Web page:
Sixth Circuit Reject’s MSHA’s Claims That It Has Jurisdiction Over Coal Mining Machine Shop

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In a case argued on February 1, 2017 and decided on February 13, the U.S. Court of Appeals for the Sixth Circuit held that Maxxim Rebuild Co., LLC’s small manufacturing facility located in Sidney, Kentucky is not a “coal mine” subject to the federal Mine Safety and Health Administration’s (MSHA) jurisdiction. Following workplace safety inspections of this facility, MSHA issued several notices of violation to Maxxim: (a) the absence of a written hazardous chemicals communication plan; (b) a dirty bathroom; (c) an accumulation of oil, fuel and dust on a Caterpillar 988 loader; and (d) citations in connection with a heater and boiler at the facility. Each citation referenced a pertinent MSHA rule which Maxxim challenged before an Administrative Law Judge, who ruled that the shop was “a coal or other mine” under the Section 802(h) of the Federal Mine Safety and Health Act, 30 U.S.C. §§ 801 et seq. (the Act). The Commissioner later upheld this ruling. The case is Maxxim Rebuild Co., LLC, v. Federal Mine Safety and Health Comm’n.

The Sixth Circuit subjected the Section 802(h)(1) of the Act to a painstaking review, and concluded that MSHA’s jurisdiction is limited to only such facilities if they are in or adjacent to a working mine. Maxxim’s facility has seven workers and makes and repairs mining equipment for Alpha Natural Resources (Alpha), Maxxim’s parent company, and the facility is not located adjacent to or part of a working coal mine. Moreover, The Sixth Circuit concluded that the alleged workplace safety violations are, in truth, subject to the Occupational Safety and Health Administration’s (OSHA) jurisdiction, and the Sixth Circuit reminds the reader that these violations refer to problems with bathrooms, welders, loaders, heaters and safety plans, and are not related to equipment sold to Alpha, which actually operates coal mines. The Sixth Circuit concludes that the Congress could not have intended to transform such a machine shop into a coal mine simply because it makes equipment that is used or is to be used in a coal mine.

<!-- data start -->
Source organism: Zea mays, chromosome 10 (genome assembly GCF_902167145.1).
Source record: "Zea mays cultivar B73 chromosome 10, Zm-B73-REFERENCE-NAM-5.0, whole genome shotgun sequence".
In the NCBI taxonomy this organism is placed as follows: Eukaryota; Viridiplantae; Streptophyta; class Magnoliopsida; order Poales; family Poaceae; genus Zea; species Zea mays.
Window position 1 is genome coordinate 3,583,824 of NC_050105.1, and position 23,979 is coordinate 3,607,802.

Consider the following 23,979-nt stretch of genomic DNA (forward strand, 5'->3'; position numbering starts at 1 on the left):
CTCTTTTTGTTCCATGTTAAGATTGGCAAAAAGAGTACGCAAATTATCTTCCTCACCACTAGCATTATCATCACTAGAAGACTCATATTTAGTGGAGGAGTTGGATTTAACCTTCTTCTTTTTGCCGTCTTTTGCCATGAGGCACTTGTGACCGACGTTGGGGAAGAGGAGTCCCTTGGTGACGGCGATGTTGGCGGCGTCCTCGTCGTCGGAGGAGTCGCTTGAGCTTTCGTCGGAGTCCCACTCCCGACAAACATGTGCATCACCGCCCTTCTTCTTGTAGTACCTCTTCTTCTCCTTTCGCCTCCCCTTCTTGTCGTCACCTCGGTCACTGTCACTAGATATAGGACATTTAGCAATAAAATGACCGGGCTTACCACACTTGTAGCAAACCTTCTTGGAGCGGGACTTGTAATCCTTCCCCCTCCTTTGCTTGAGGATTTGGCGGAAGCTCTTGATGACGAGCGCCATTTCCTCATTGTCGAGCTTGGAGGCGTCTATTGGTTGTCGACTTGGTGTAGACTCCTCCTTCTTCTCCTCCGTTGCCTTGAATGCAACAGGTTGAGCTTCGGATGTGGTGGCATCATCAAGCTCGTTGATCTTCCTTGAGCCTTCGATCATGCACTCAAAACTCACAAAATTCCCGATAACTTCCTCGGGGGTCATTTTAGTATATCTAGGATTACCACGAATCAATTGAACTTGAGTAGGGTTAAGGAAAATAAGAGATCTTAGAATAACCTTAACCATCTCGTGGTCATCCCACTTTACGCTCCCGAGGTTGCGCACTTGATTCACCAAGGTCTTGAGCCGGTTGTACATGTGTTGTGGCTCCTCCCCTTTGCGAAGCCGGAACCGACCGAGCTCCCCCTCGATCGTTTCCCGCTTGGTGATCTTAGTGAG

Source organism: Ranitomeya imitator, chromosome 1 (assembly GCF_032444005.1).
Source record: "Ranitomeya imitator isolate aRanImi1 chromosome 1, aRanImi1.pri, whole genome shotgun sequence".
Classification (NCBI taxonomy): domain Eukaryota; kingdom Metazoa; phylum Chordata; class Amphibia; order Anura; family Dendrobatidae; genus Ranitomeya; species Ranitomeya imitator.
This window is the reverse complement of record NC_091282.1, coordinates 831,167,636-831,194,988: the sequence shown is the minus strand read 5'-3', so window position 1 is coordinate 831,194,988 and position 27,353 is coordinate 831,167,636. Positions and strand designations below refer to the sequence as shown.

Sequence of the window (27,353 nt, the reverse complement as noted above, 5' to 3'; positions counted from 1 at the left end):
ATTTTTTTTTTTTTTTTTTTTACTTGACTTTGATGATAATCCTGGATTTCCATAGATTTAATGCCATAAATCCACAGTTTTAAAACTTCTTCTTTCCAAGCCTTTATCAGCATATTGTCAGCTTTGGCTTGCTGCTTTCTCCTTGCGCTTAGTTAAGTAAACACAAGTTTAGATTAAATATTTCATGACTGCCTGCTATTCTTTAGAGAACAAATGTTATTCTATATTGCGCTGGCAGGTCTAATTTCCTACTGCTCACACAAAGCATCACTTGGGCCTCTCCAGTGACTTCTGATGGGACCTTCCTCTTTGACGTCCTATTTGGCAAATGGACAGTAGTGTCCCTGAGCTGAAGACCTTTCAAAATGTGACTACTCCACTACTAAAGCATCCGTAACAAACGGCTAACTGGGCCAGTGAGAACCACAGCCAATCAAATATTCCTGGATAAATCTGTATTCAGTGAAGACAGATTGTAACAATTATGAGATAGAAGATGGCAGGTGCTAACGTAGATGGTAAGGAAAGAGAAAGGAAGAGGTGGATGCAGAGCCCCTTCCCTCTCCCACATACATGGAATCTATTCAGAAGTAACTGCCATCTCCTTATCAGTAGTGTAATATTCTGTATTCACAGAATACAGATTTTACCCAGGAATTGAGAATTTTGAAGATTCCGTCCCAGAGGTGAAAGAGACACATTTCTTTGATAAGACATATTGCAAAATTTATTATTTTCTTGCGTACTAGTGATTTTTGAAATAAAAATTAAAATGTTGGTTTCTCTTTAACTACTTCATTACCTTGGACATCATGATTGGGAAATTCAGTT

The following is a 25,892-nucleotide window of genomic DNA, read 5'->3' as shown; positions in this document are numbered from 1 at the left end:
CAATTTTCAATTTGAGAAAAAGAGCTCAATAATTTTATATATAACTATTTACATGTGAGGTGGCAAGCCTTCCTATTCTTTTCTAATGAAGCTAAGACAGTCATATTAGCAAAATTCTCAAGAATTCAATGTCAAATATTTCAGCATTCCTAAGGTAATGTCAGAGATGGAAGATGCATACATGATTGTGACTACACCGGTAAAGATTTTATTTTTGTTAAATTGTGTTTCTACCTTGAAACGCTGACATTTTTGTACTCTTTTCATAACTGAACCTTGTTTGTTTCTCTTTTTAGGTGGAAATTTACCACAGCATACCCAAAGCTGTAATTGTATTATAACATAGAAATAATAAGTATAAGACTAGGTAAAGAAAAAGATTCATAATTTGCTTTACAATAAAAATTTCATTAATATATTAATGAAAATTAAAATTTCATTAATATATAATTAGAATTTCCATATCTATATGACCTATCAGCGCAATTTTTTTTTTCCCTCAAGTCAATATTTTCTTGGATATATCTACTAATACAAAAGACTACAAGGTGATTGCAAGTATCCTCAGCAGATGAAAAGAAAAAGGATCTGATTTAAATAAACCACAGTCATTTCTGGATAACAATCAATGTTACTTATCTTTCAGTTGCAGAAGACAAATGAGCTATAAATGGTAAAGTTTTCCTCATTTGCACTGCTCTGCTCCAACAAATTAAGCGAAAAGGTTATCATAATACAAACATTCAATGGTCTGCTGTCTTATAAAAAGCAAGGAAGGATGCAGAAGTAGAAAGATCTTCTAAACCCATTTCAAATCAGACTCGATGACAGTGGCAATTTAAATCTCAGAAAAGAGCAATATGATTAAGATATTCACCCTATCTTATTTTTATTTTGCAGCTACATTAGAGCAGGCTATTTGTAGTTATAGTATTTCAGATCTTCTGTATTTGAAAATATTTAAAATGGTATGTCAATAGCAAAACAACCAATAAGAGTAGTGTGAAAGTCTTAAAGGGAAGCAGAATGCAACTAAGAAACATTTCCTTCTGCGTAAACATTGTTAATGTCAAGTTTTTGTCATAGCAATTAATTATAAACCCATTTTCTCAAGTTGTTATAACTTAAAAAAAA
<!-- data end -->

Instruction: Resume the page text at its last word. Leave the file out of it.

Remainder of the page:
To the extent that this decision conflicts with a 2000 decision of the Commission (e.g., Secretary of Labor, Mine Safety & Health Administration v. Jim Walter Resources, Inc.), the Sixth Circuit rejected those rulings as well: “We of course are not bind by an incorrect Commission decision.”

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